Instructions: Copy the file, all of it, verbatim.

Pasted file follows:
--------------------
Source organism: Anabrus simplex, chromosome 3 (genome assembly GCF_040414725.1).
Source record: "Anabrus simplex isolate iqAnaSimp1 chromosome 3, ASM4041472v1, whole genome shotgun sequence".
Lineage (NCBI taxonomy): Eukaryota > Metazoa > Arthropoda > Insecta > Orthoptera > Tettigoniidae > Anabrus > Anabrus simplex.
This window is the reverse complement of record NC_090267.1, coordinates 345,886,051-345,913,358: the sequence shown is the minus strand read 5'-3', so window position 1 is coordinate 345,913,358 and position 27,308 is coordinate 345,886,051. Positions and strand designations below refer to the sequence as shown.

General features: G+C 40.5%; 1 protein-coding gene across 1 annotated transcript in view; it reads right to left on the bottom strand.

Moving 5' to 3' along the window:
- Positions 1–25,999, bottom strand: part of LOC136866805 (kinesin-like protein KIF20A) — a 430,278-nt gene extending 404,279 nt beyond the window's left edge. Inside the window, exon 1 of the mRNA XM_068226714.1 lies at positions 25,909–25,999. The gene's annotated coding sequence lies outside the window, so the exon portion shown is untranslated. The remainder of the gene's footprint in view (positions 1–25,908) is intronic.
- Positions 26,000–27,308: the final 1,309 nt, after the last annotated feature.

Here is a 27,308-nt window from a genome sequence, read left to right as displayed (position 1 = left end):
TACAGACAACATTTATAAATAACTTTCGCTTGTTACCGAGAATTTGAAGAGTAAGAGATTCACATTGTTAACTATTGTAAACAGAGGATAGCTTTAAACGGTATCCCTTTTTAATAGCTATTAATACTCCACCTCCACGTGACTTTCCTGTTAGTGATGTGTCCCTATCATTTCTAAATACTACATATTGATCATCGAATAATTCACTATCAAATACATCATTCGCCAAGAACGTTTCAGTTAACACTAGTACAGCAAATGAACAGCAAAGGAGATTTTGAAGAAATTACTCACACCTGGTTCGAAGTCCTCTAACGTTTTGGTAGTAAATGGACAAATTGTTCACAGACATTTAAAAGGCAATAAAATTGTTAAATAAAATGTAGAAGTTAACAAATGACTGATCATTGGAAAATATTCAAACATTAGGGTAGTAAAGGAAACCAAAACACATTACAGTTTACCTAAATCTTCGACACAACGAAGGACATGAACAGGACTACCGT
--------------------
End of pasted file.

Source organism: Anabrus simplex, chromosome 3 (genome assembly GCF_040414725.1).
Source record: "Anabrus simplex isolate iqAnaSimp1 chromosome 3, ASM4041472v1, whole genome shotgun sequence".
Lineage (NCBI taxonomy): Eukaryota > Metazoa > Arthropoda > Insecta > Orthoptera > Tettigoniidae > Anabrus > Anabrus simplex.
This window is the reverse complement of record NC_090267.1, coordinates 345,886,051-345,913,358: the sequence shown is the minus strand read 5'-3', so window position 1 is coordinate 345,913,358 and position 27,308 is coordinate 345,886,051. Positions and strand designations below refer to the sequence as shown.

General features: G+C 40.5%; 1 protein-coding gene across 1 annotated transcript in view; it reads right to left on the bottom strand.

Moving 5' to 3' along the window:
- Positions 1–25,999, bottom strand: part of LOC136866805 (kinesin-like protein KIF20A) — a 430,278-nt gene extending 404,279 nt beyond the window's left edge. Inside the window, exon 1 of the mRNA XM_068226714.1 lies at positions 25,909–25,999. The gene's annotated coding sequence lies outside the window, so the exon portion shown is untranslated. The remainder of the gene's footprint in view (positions 1–25,908) is intronic.
- Positions 26,000–27,308: the final 1,309 nt, after the last annotated feature.

Here is a 27,308-nt window from a genome sequence, read left to right as displayed (position 1 = left end):
TACAGACAACATTTATAAATAACTTTCGCTTGTTACCGAGAATTTGAAGAGTAAGAGATTCACATTGTTAACTATTGTAAACAGAGGATAGCTTTAAACGGTATCCCTTTTTAATAGCTATTAATACTCCACCTCCACGTGACTTTCCTGTTAGTGATGTGTCCCTATCATTTCTAAATACTACATATTGATCATCGAATAATTCACTATCAAATACATCATTCGCCAAGAACGTTTCAGTTAACACTAGTACAGCAAATGAACAGCAAAGGAGATTTTGAAGAAATTACTCACACCTGGTTCGAAGTCCTCTAACGTTTTGGTAGTAAATGGACAAATTGTTCACAGACATTTAAAAGGCAATAAAATTGTTAAATAAAATGTAGAAGTTAACAAATGACTGATCATTGGAAAATATTCAAACATTAGGGTAGTAAAGGAAACCAAAACACATTACAGTTTACCTAAATCTTCGACACAACGAAGGACATGAACAGGACTACCGT